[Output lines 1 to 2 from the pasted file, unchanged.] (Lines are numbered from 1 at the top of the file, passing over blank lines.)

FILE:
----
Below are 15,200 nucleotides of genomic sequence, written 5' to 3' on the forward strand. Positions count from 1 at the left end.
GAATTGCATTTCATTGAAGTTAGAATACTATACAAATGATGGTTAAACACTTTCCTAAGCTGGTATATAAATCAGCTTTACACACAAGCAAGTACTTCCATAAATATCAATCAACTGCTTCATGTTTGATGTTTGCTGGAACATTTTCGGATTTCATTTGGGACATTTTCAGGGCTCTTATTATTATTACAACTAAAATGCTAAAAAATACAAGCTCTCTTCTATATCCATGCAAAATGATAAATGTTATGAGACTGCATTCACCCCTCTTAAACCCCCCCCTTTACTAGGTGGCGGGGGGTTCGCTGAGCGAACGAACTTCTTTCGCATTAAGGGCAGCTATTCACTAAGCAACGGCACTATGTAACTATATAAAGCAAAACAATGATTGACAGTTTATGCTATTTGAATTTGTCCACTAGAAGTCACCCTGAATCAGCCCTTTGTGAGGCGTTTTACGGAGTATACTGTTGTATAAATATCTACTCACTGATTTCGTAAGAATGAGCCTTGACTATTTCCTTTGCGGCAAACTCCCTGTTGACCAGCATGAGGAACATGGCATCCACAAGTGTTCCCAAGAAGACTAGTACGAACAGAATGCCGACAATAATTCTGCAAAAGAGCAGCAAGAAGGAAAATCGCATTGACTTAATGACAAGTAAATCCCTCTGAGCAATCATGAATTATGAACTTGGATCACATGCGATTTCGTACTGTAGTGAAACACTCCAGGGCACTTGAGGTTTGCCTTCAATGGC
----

Below are 15,200 nucleotides of genomic sequence, written 5' to 3' on the forward strand. Positions count from 1 at the left end.
GAATTGCATTTCATTGAAGTTAGAATACTATACAAATGATGGTTAAACACTTTCCTAAGCTGGTATATAAATCAGCTTTACACACAAGCAAGTACTTCCATAAATATCAATCAACTGCTTCATGTTTGATGTTTGCTGGAACATTTTCGGATTTCATTTGGGACATTTTCAGGGCTCTTATTATTATTACAACTAAAATGCTAAAAAATACAAGCTCTCTTCTATATCCATGCAAAATGATAAATGTTATGAGACTGCATTCACCCCTCTTAAACCCCCCCCTTTACTAGGTGGCGGGGGGTTCGCTGAGCGAACGAACTTCTTTCGCATTAAGGGCAGCTATTCACTAAGCAACGGCACTATGTAACTATATAAAGCAAAACAATGATTGACAGTTTATGCTATTTGAATTTGTCCACTAGAAGTCACCCTGAATCAGCCCTTTGTGAGGCGTTTTACGGAGTATACTGTTGTATAAATATCTACTCACTGATTTCGTAAGAATGAGCCTTGACTATTTCCTTTGCGGCAAACTCCCTGTTGACCAGCATGAGGAACATGGCATCCACAAGTGTTCCCAAGAAGACTAGTACGAACAGAATGCCGACAATAATTCTGCAAAAGAGCAGCAAGAAGGAAAATCGCATTGACTTAATGACAAGTAAATCCCTCTGAGCAATCATGAATTATGAACTTGGATCACATGCGATTTCGTACTGTAGTGAAACACTCCAGGGCACTTGAGGTTTGCCTTCAATGGC